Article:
I thought I’d make one for my wife today. Kit loves cheese. I mean she really loves cheese! I don’t know anyone who gets happier when cheese is mentioned! I thought this would be a perfect one for her. Cheese noodles for a cheese lover. Let’s check it out!
Detail of the side panels (click image to enlarge). Looks like it has chicken brothh powder. To prepare, fill cup with boiling water and cover for 4 minutes. Drain using drainage holes on lid. Add cheese powder sachet and stir. Enjoy!
Detail of the lid (click image to enlarge). Note the four little stars on the right side – when you want to drain off the water, poke these thru with chopsticks.
The noodle block.
The cheese powder sachet.
Has a nice cheese scent.
Hey she likes it!
Finished (click image to enlarge). Added sauteed beef with garlic salt, Worcestershire sauce and Jane’s Krazy Mixed Up Pepper and a mix of shredded Colby and Jack cheese. The noodles came out well enough – standard nice thick ramyun gauge and a good chewiness. The cheese? Coats well and turns everything into a cheese flavored tangle. Good stuff! 4.0 out of 5.0 stars. EAN bar code 8801045570945.
An Ottogi Cheese Bokki TV spot. The also show other Ottogi bowls that drain through the lid in this one.
Sweet – another noodle snack! I think we’re pretty close to an annual noodle snack top ten list soon – just trying to figure out a good time to release it… Halloween perhaps? Superbowl time? If you have an idea, shoot me a comment below! Anyways, here’s another one of Ottogi’s Ppushu Ppushu line. This is the first one I’ve seen that’s chicken flavored that I can remember from them. Let”s have a look!
Here’s the back of the package (click image to enlarge). Looks to be meat free but check for yourself. To prepare, smash the noodles within the bag. Open bag and take out seasoning sachet. Sprinkle sachet contents into bag and re-close. Shake to distribute flavoring powder. Eat!
The noodle block.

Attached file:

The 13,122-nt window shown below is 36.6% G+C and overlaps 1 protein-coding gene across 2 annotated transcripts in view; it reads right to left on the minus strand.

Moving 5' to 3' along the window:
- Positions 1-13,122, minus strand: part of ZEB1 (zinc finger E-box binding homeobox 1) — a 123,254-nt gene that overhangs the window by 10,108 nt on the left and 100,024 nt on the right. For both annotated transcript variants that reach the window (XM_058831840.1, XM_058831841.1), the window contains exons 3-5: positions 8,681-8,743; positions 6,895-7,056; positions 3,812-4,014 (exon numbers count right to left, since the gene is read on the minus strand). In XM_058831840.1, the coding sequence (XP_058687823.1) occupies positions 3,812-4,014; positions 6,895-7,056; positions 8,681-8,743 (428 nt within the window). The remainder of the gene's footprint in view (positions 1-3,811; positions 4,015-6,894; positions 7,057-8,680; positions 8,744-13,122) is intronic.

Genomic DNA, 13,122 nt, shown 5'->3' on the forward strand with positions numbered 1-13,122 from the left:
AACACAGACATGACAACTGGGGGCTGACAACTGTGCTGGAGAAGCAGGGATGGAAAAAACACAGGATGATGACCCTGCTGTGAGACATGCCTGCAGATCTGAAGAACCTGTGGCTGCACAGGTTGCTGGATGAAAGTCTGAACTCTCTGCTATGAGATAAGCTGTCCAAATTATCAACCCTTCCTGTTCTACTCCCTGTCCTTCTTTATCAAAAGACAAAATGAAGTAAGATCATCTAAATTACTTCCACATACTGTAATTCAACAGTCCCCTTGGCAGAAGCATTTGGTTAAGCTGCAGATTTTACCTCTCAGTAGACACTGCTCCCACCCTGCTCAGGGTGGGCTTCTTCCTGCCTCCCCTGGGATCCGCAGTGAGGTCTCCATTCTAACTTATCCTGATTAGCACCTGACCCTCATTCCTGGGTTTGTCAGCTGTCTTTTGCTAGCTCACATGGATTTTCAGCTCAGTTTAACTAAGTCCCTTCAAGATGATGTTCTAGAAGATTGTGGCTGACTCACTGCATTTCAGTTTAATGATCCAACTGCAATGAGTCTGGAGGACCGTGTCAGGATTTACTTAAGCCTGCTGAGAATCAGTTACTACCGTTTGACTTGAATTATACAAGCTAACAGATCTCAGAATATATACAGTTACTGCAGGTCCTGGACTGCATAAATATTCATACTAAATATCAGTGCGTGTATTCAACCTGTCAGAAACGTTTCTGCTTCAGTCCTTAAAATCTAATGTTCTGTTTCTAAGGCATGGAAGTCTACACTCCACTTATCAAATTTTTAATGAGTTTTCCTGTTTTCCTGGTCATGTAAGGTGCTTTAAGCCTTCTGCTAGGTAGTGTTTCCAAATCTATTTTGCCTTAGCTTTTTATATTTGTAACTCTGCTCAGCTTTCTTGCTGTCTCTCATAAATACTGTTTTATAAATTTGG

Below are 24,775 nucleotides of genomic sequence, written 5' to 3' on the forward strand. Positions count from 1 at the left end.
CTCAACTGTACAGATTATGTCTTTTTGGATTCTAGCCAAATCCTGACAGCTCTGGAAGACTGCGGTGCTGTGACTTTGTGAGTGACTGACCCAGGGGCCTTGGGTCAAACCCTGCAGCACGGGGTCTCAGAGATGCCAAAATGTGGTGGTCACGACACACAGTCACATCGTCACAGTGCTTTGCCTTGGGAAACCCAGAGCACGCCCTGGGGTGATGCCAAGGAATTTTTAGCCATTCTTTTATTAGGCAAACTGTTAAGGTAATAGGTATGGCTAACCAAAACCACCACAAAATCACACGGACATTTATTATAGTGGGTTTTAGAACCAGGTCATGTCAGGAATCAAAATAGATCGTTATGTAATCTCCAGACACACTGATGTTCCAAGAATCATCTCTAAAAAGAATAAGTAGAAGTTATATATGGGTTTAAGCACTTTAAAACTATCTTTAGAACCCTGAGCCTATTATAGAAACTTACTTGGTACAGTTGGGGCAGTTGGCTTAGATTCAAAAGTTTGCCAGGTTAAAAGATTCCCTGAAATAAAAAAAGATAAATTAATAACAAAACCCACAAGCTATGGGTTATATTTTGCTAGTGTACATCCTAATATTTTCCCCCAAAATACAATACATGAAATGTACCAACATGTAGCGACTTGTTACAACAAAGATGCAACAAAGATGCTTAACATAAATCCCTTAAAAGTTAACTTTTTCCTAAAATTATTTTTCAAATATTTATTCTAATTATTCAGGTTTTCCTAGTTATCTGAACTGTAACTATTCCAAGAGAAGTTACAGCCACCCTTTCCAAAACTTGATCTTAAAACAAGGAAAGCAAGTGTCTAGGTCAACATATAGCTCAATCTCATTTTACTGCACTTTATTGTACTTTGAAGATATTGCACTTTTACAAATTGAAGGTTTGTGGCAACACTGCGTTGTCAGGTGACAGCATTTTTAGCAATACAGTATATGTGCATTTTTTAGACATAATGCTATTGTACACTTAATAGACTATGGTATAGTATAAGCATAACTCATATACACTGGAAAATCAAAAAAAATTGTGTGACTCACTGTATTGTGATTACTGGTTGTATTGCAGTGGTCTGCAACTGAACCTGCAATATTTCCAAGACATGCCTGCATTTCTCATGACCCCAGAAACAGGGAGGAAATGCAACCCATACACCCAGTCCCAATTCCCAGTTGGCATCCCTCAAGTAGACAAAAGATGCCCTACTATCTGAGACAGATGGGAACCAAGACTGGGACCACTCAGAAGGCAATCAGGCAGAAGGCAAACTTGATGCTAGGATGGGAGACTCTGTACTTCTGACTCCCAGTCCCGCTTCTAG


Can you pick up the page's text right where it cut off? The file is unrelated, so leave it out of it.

Seasoning powder sachet.
A very light powder.
Finished (click image to enlarge). The noodles are a smaller gauge than Korean ramyun, and very light and crunchy. The flavoring is a little mystifying; it doesn’t make me think of chicken. It has a salty element, and an acidic element which is a little strange. Then a slightly bitter chemical flavor I didn’t like. For a snack, I’m giving this one 1.0 out of 5.0 stars. UPC bar code 645175560050.
Yep – they make commercials for these noodles with KPop stars! here’s one for Ottogi Ppushu Ppushu.
Ottogi sent me a box of noodle samples a while back in hopes of doing a Meet The Manufacturer series. Unfortunately, timing and language barriers made that hard to come to fruition, so I figured I ought to review some of the varieties they’ve sent over time. This one’s Japchae – a traditional South Korean dish of clear noodles, vegetables and meats. Good stuff, at least what I’ve tried in a restaurant! Let’s have a look to see what this is like.
The distributor’s sticker (click image to enlarge). Contains pork extract.
The back of the package (click image to enlarge). To prepare, add noodles and vegetable sachet to 450ml boiling water for 5 minutes. Drain. Stir in liquid sachet contents and enjoy.
The vermicelli sachet.
Liquid base sachet.
Has a meaty scent to it.
An oil sachet.
Smells like sesame oil.
The vegetable sachet.
The distributor sticker mentions carrot, cabbage, mushroom, vegetable protein and tree ear.
Finished (click image to enlarge). Added sweet onion, green onion, garlic, carrot, thin sukiyaki beef and sesame seeds. The noodles are very chewy, a little more so than I like even after 5 minutes of boiling. They have a sort of rubbery texture as well. The flavor is nice; a sweet and beefy kind of thing going on which I enjoyed. The 225 calorie price tag is very agreeable, but alone it seemed to really be missing something. After my additions I’m sure the calories went up by around 200. Still, not too shabby! 2.75 out of 5.0 stars. UPC bar code 8801045480060.